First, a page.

Safety Controls Technology, a workplace safety and health consultation company in Middleburg Heights, Ohio, produced a video titled "Beat the Heat" to educate clients on how to protect workers from heat illness. It emphasizes the importance of water, rest and shade; OSHA's heat safety app, and reminds viewers that indoor workplaces such as bakeries can also expose workers to heat illness hazards.


OSHA kicks off 'Hear and Now - Noise Safety Challenge'

Hear and now. Submit your invention. Improve lives. dol.gov/featured/hearing

Every year 22 million workers are at risk of losing their hearing from workplace noise hazards. Hearing loss disability costs businesses an estimated $242 million annually in workers' compensation. This is why OSHA is partnering with other agencies to offer a challenge to inventors and entrepreneurs: Help develop a technological solution to workplace noise exposure and related hearing loss.

OSHA and the Mine Safety and Health Administration, in partnership with the National Institute for Occupational Safety and Health, have launched the "Hear and Now – Noise Safety Challenge."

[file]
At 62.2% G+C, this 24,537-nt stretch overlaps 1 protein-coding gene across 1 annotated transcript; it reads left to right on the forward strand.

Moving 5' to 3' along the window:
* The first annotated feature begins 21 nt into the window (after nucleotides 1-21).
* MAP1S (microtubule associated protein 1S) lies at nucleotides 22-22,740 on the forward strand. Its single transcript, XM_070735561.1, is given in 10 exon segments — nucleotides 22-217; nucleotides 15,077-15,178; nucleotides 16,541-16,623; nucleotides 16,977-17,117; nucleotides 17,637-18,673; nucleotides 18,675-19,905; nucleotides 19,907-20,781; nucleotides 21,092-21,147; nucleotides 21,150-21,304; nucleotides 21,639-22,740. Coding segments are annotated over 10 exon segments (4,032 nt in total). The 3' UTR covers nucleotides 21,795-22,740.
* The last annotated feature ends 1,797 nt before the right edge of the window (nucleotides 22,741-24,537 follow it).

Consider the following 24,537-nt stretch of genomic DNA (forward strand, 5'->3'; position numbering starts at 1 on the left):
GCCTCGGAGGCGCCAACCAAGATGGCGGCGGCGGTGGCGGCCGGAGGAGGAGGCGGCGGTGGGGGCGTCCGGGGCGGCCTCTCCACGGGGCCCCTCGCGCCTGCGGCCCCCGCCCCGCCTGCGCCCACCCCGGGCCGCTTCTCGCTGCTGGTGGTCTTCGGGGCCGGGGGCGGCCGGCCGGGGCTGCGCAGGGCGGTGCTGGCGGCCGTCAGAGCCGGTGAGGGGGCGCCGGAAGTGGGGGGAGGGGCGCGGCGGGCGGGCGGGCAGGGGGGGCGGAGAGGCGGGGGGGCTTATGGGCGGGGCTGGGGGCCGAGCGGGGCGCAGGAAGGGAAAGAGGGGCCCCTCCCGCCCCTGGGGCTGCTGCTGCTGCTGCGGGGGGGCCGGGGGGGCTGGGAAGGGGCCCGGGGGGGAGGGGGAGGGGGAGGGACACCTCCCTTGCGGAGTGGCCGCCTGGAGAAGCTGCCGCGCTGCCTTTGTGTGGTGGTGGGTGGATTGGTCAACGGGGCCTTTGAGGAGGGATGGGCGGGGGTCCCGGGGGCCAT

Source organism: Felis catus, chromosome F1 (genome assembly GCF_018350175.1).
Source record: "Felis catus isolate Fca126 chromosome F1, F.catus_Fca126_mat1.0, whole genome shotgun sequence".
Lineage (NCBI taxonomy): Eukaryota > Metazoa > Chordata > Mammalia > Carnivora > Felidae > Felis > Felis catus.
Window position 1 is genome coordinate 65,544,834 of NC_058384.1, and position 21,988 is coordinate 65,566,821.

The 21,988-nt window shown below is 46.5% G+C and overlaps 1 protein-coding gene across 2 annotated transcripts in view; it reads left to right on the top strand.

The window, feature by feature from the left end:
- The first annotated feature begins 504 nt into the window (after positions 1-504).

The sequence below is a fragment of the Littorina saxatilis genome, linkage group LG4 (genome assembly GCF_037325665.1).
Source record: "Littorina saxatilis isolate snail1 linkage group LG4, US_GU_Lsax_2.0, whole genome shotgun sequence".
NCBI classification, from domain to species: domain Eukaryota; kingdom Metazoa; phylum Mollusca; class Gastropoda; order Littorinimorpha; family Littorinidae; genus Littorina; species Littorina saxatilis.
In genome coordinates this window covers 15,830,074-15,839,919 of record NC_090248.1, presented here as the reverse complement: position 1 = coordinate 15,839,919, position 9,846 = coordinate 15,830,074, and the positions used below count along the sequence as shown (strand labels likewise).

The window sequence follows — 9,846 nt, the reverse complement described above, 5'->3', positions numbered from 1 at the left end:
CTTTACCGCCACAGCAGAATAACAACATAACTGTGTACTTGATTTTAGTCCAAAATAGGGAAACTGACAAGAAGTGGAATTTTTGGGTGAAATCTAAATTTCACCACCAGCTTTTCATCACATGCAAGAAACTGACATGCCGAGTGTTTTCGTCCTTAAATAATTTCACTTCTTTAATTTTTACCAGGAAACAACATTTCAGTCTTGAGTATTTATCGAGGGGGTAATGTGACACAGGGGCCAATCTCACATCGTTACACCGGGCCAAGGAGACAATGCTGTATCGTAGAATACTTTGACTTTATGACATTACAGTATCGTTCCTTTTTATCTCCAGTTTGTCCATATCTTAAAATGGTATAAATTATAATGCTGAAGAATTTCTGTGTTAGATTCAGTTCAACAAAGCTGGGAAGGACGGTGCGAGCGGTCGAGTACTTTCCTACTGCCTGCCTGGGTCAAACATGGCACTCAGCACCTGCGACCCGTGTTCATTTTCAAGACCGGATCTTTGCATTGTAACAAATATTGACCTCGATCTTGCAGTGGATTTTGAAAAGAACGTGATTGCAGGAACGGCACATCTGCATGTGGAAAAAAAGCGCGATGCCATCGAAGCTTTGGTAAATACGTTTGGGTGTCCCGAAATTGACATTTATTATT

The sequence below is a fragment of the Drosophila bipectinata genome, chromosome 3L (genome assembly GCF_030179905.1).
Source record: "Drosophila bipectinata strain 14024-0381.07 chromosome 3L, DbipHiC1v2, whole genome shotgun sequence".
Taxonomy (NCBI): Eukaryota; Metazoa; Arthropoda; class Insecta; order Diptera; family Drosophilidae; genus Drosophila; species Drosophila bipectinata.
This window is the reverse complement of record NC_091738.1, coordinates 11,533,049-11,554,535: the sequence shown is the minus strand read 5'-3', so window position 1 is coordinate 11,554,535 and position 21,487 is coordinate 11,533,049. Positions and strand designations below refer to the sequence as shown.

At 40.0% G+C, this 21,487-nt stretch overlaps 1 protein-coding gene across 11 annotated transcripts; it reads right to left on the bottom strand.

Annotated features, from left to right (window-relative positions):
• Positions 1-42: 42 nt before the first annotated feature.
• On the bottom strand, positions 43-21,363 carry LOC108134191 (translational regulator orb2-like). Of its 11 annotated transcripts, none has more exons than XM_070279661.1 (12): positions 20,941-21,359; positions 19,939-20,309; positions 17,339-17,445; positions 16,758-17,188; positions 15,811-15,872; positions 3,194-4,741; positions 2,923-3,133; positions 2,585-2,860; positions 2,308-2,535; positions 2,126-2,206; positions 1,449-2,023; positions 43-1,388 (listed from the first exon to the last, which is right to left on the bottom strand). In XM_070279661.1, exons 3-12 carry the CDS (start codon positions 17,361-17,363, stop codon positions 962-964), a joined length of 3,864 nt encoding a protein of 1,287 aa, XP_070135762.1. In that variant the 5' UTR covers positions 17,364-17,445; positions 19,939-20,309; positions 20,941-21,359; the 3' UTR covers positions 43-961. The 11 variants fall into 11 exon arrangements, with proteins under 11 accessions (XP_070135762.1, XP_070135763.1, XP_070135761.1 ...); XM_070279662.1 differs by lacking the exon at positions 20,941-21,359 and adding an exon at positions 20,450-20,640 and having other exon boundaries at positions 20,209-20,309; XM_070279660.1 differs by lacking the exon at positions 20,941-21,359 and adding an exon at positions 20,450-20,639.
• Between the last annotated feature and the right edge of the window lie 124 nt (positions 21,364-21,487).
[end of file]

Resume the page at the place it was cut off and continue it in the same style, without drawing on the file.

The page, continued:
The competition is open to the general public. Idea submissions are due by Sept. 30. Ten finalists will be invited to Washington, D.C., to pitch their ideas to a panel of judges that will include investors and representatives of NIOSH and the U.S. Patent and Trademark Office. For details, read the news release.

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Enforcement

Company fined $320K after worker falls to death at facility cited for similar hazards 4 months earlier

Illinois